Lindsay Mitchell

Jan 18, 2016  |  Today's News

The following is a continuation of this article and examines the EPA’s definition of “supply” as it relates to the RFS.

Read the original version of the article with sources here.


When it interprets the RFS, EPA must adhere to any clear directive from Congress, but "ambiguous" terms provide some degree of reasonable delegation to EPA and court's give "considerable weight . . . to an executive department's construction of a statutory scheme it is entrusted to administer." EPA argues that the phrase is ambiguous because Congress did "not specify what the general term 'supply' refers to" (Final RFS Rule, at 37). EPA concludes that the "common understanding" of the term supply is "an amount of a resource or product that is available for use by the person or place at issue" and that for renewable transportation fuel this would be "in terms of the person or place using the product" which it argues includes the ultimate consumer purchasing gasoline (Final RFS Rule, at 37). Ambiguity does not, however, provide complete delegation and deference to the agency because statutory interpretation of specific words cannot be done in isolation; it must be "in context" in order to produce "a substantive effect that is compatible with the rest of the law."

EPA's interpretation includes the ultimate consumer because the definition for renewable fuel is "fuel that is produced from renewable biomass and that is used to replace or reduce the quantity of fossil fuel present in a transportation fuel" (45 U.S.C. §7545(o)(1)(J)). EPA argues that "there is no 'renewable fuel' and the RFS program does not achieve the desired benefits of the program unless biofuels like ethanol and biodiesel are actually used to replace fossil-based transportation fuels" by a person at issue (Final RFS Rule, at 37). EPA contends that Congress did not specify the person at issue. EPA's conclusion raises questions because Congress explicitly stated that all regulations promulgated for the RFS program "shall contain compliance provisions applicable to refineries, blenders, distributors, and importers" (45 U.S.C. §7545(o)(2)(A)(iii)(I)). This may well settle EPA's question and any ambiguity because the persons at issue for the mandate and waiver are the obligated parties (refineries, blenders, distributors and importers) not consumers. Additionally, the legislative history appears to support this reading. The House wrote the waiver for when "there is an inadequate domestic supply or distribution capacity to meet the requirement" (emphasis added); the Senate did not include "or distribution capacity" and the Senate version prevailed. While not definitive, this does indicate that when the two chambers resolved differences in conference, the conferees accepted the Senate's version. The ethanol industry has argued that Congress intentionally removed the phrase so it would not be a consideration.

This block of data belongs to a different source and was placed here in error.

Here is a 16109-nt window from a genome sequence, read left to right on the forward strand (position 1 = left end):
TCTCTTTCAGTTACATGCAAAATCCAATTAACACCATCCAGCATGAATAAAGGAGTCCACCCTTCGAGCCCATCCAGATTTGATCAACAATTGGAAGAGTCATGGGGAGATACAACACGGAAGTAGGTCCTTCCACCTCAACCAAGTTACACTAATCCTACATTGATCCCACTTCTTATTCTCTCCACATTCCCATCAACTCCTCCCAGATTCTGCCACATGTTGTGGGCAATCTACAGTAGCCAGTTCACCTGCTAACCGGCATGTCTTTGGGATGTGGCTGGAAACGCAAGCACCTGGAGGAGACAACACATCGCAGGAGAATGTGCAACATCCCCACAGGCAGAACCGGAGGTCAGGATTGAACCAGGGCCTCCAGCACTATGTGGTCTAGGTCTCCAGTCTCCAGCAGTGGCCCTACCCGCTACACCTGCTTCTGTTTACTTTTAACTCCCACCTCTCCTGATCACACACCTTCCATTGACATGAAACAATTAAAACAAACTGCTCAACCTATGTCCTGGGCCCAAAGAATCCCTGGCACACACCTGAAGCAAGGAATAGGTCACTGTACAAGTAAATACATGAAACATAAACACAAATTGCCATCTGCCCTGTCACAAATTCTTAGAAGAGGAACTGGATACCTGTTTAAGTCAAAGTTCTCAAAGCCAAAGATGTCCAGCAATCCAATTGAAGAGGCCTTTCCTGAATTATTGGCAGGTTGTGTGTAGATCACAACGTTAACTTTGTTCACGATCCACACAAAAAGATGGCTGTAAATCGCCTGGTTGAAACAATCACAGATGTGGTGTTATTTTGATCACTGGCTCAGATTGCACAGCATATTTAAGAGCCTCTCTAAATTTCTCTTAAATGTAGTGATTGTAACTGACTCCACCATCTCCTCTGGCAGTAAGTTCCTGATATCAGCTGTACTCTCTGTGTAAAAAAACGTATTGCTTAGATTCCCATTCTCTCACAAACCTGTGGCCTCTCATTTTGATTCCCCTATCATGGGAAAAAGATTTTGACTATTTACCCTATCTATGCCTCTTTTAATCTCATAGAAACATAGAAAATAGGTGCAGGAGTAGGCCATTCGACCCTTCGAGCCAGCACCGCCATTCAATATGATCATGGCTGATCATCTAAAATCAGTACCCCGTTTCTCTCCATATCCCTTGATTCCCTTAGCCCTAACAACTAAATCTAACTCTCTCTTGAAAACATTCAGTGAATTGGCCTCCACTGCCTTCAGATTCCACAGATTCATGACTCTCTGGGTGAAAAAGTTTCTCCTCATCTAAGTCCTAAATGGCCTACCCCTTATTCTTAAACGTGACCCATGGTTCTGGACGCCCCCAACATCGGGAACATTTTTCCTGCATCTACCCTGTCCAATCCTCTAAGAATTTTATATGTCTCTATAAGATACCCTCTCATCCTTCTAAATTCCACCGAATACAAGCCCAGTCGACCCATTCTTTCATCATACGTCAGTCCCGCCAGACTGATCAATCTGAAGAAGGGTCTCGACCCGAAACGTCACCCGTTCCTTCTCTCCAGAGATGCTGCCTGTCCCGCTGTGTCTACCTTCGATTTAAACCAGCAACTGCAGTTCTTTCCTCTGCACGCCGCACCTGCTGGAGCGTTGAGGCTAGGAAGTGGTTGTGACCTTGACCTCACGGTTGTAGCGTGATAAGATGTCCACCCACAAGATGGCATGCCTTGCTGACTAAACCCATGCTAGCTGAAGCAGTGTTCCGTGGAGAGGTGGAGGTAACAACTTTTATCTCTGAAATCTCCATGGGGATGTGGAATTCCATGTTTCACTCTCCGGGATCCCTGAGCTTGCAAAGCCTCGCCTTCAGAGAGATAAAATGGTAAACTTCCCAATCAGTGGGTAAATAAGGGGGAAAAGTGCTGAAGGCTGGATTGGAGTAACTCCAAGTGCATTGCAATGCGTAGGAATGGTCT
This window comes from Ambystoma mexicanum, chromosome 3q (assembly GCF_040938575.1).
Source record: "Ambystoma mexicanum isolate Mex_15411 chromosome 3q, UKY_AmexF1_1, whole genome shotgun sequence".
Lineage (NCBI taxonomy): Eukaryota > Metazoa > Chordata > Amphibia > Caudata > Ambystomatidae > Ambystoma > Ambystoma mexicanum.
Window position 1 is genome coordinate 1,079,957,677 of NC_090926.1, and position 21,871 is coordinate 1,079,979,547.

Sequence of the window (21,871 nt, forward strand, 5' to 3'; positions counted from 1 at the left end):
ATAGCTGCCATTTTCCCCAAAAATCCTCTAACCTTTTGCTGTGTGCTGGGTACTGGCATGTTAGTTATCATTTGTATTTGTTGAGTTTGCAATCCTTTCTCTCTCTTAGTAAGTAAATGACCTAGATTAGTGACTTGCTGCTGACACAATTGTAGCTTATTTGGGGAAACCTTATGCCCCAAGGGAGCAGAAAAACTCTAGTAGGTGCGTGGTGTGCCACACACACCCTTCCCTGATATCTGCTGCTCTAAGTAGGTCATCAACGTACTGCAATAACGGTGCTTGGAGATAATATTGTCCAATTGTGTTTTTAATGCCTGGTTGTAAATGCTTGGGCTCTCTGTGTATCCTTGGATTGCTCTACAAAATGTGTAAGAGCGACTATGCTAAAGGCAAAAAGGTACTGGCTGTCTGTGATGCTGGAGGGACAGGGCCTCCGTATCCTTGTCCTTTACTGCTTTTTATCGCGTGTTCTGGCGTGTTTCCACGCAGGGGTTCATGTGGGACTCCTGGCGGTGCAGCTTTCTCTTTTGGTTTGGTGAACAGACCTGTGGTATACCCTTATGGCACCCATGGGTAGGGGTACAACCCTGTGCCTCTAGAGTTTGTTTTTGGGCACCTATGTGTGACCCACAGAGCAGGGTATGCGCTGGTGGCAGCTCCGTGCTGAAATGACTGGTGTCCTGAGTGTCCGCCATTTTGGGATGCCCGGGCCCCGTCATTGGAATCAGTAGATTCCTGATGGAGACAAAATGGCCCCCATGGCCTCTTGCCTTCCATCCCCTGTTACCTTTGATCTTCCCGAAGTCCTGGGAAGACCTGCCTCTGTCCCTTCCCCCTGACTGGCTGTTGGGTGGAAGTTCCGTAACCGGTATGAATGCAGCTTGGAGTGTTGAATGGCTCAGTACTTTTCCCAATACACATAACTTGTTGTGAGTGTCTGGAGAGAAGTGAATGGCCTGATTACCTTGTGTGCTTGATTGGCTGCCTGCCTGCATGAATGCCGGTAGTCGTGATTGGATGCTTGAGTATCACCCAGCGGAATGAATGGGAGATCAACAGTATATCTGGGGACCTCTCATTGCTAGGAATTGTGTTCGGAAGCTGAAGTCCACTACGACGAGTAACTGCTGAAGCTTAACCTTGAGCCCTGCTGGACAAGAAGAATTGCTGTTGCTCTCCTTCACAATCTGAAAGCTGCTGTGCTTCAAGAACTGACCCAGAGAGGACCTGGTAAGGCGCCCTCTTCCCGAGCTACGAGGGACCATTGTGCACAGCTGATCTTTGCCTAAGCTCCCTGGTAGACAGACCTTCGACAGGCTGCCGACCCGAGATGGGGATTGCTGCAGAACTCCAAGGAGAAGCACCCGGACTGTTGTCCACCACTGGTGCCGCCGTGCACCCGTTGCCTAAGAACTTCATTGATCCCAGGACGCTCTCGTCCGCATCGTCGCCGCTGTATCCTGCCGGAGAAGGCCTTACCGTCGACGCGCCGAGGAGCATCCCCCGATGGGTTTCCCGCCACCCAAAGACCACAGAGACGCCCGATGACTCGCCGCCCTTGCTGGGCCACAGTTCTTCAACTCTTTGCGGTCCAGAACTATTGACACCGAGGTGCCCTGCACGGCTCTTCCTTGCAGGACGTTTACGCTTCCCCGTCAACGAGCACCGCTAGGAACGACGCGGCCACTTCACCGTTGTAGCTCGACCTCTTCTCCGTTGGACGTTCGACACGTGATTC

Finally, Congressional meaning for the word supply can be informed by the larger statutory context. That context, however, cannot be used to distort the statute; an agency's discretion "does not license interpretive gerrymanders." The Clean Air Act also regulates fuels based on their oxygen content due to additives such as ethanol (45 U.S.C. §7545(m); 40 C.F.R. §80.2). The oxygenate provision explicitly applies to "any gasoline sold, or dispensed, to the ultimate consumer . . . or sold or dispensed directly by fuel refiners or marketers to persons who sell or dispense to ultimate consumers" (45 U.S.C. §7545(m)(2)). The waiver authority includes when there is "an inadequate domestic supply of, or distribution capacity for, oxygenated gasoline" and Congress clarified that "the Administrator shall consider distribution capacity separately from the adequacy of domestic supply" (45 U.S.C. §7545(m)(3)(C)).

Congress has demonstrated that it includes the ultimate consumer when it so intends, and that it has clearly distinguished between supply and the ultimate consumer or distribution capacity. The provisions in the RFS are conspicuous for the absence of both the ultimate consumer and distribution capacity, which may weigh against EPA's interpretation.

Common sense agrees. The RFS was intended to increase renewable fuels production and supply but the ultimate consumer does not directly purchase renewable fuel and is not subject to the mandate. In fact, the consumer has minimal control over transportation fuels, and even less when it comes to how much renewable fuel is blended into what is sold at the pump. Currently, most of the ultimate consumers in this country can purchase only E10 unless they own an E85 vehicle and are at a station that sells E85. The only parties purchasing renewable fuel that have to be concerned about its supply are the obligated parties. This is the more natural reading of the statute and EPA admits that the renewable fuels industry is able to produce enough to supply the obligated parties under the mandate (excluding cellulosic ethanol). EPA's extensive discussion about how the existing fuel infrastructure and the regulatory system continue to limit renewable fuels availability to the ultimate consumer may well indicate an acknowledgement of this reading. As such, EPA's definition of supply raises significant questions.